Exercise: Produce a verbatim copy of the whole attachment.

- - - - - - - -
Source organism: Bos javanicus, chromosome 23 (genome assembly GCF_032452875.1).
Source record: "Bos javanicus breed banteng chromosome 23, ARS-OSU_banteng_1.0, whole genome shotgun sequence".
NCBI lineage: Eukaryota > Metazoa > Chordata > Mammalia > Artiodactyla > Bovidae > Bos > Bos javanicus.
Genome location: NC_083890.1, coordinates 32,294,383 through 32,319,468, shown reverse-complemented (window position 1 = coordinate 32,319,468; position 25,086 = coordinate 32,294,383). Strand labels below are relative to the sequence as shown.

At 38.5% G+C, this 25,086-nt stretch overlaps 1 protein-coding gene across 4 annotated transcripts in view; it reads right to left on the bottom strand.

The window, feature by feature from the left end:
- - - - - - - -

Source organism: Bos javanicus, chromosome 23 (genome assembly GCF_032452875.1).
Source record: "Bos javanicus breed banteng chromosome 23, ARS-OSU_banteng_1.0, whole genome shotgun sequence".
NCBI lineage: Eukaryota > Metazoa > Chordata > Mammalia > Artiodactyla > Bovidae > Bos > Bos javanicus.
Genome location: NC_083890.1, coordinates 32,294,383 through 32,319,468, shown reverse-complemented (window position 1 = coordinate 32,319,468; position 25,086 = coordinate 32,294,383). Strand labels below are relative to the sequence as shown.

At 38.5% G+C, this 25,086-nt stretch overlaps 1 protein-coding gene across 4 annotated transcripts in view; it reads right to left on the bottom strand.

The window, feature by feature from the left end: